Implementing PtP communication links in this conventional manner can be problematic because several different factors may cause the antennas to become misaligned, and thus interrupt the communication link. For example, wind acting on the antennas could result in a misalignment between the antennas, and exposure to the sun could deform the dish reflectors, which could also result in a misalignment between the antennas. Additionally, rain can degrade the communication link due to a rotation of the polarization of the antennas. Further, a misalignment could be caused by an error during the installing of the antennas, to provide some examples. In any event, the misalignment between the antennas may not be correctable without employing a highly-skilled technician to travel to the location of the affected antenna, and physically adjust the direction of the transmission signal to reestablish the communication link. However, this remedial method requires extensive time and resources, and thus can significantly increase both the capital expenditures as well as the operating expenditures associated with maintaining the communication link.

Thus, a need exists for a low cost antenna device for deployment in PtP wireless communication links, that allows for remote adjustments of a direction of the transmission signal such that the PtP communication link can be more efficiently maintained.

BRIEF DESCRIPTION OF THE DRAWINGS/FIGURES

Embodiments of the invention are described with reference to the accompanying drawings. In the drawings, like reference numbers indicate identical or functionally similar elements. Additionally, the left most digit(s) of a reference number identifies the drawing in which the reference number first appears.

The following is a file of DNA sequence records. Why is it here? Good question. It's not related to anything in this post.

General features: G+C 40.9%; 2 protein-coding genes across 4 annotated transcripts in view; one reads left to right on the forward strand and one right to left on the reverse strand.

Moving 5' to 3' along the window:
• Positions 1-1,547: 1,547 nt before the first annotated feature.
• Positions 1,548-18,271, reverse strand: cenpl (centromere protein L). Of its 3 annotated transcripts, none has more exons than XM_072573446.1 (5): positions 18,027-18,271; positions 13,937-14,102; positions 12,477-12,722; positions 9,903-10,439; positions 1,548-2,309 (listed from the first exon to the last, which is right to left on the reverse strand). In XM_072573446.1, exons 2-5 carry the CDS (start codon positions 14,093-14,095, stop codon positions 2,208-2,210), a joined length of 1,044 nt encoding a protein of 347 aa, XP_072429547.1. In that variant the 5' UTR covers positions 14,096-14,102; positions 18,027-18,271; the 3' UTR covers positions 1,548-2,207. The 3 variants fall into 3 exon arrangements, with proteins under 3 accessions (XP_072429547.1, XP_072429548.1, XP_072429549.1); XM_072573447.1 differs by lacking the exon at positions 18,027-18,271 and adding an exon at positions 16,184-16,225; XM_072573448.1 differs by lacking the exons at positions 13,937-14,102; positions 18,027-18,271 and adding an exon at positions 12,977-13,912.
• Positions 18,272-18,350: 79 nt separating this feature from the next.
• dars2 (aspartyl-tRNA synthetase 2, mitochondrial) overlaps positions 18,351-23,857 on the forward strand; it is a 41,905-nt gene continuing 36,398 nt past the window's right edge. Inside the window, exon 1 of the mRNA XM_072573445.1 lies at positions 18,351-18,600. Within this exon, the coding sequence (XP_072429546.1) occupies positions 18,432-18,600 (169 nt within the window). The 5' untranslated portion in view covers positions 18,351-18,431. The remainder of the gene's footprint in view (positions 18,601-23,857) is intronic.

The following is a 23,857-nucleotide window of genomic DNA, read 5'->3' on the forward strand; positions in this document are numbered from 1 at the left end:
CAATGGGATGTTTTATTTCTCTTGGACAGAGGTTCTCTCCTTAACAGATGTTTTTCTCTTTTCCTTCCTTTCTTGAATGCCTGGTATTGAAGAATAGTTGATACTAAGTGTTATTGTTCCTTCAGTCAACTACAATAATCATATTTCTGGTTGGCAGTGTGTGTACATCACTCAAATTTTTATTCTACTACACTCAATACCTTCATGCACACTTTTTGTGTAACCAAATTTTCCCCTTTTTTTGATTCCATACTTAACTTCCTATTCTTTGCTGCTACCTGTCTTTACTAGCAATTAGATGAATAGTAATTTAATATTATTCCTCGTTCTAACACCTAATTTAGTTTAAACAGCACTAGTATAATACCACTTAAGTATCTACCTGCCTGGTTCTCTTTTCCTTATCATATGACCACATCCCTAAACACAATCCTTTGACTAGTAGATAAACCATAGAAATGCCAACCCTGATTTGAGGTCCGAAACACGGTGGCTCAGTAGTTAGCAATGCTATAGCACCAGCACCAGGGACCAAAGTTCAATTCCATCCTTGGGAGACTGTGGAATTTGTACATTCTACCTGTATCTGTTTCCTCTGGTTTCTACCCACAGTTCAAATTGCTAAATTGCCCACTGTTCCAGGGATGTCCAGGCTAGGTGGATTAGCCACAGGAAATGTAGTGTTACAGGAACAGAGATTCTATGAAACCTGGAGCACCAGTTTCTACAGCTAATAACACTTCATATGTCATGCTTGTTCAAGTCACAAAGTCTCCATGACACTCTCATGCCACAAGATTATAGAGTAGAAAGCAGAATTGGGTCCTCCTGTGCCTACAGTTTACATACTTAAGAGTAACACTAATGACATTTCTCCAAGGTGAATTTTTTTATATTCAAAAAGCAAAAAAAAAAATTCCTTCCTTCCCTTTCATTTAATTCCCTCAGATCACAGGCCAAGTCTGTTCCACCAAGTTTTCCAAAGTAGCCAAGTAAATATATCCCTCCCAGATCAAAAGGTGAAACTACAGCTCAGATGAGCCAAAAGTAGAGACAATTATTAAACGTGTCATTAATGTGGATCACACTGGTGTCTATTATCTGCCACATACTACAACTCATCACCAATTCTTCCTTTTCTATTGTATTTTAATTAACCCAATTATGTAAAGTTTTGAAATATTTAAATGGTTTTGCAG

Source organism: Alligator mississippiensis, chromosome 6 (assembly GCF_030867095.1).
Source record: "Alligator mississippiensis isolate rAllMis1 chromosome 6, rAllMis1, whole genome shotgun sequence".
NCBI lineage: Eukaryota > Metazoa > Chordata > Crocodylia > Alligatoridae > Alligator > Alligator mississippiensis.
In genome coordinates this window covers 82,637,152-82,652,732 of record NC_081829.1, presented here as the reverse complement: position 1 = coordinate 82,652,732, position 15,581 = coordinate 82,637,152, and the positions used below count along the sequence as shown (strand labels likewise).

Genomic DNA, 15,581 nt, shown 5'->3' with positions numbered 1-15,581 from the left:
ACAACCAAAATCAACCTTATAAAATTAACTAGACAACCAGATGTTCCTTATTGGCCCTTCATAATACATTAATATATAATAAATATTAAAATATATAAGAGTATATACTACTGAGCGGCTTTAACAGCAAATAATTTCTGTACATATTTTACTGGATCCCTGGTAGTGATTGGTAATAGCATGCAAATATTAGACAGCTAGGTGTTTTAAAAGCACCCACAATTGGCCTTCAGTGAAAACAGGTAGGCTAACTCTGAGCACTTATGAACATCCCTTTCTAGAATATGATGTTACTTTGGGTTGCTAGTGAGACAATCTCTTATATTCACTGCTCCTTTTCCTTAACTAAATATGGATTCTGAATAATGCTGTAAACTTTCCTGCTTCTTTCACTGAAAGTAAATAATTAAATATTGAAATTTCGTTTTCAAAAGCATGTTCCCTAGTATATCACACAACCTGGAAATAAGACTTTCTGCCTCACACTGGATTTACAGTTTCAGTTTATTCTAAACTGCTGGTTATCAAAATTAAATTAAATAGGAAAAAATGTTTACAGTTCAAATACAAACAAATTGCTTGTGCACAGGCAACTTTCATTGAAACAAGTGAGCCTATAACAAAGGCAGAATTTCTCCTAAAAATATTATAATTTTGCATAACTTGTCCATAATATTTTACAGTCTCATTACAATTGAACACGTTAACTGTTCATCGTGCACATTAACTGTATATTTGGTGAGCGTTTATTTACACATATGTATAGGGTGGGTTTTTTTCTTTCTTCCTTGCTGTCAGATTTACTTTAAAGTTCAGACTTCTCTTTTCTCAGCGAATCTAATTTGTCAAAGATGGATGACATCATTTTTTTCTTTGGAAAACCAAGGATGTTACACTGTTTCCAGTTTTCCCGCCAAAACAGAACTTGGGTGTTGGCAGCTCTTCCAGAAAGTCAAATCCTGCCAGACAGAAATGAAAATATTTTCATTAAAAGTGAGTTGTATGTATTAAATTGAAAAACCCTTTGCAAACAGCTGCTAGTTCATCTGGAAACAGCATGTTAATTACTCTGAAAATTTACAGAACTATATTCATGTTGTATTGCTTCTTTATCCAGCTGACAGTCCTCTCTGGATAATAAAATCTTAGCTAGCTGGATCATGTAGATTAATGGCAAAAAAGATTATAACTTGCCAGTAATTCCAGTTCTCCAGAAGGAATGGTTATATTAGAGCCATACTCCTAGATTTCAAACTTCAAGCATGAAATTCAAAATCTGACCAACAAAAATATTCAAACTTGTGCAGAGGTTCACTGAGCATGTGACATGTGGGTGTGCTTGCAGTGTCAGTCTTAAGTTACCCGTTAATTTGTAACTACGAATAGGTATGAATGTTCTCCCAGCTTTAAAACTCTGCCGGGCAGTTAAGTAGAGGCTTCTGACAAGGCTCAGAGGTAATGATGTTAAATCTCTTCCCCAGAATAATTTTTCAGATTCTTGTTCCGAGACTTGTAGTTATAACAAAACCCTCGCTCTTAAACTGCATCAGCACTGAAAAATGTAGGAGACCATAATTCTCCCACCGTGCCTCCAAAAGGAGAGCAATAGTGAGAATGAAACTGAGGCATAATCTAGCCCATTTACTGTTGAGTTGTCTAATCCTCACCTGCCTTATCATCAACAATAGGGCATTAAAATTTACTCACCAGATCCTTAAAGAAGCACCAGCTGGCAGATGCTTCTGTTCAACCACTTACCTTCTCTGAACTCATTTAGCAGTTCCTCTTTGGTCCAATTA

FIG. 1 is a schematic diagram of an antenna device according to an exemplary embodiment of the invention;

FIG. 2 is a schematic diagram of a point-to-point (PtP) wireless communication environment according to an exemplary embodiment of the invention;

FIG. 3 is a schematic diagram of a PtP wireless communication environment that is impacted by external factors according to an exemplary embodiment of the present disclosure;

FIG. 4 is a schematic diagram of multiple antenna devices adjusting beam directions to correct a misalignment associated with each antenna device according to an exemplary embodiment of the invention; and

FIG. 5 is a flowchart of exemplary operation steps of maintaining a PtP wireless communication link according to an exemplary embodiment of the invention.

Embodiments will now be described with reference to the accompanying drawings. In the drawings, like reference numbers generally indicate identical, functionally similar, and/or structurally similar elements. The drawing in which an element first appears is indicated by the leftmost digit(s) in the reference number

DETAILED DESCRIPTION OF THE INVENTION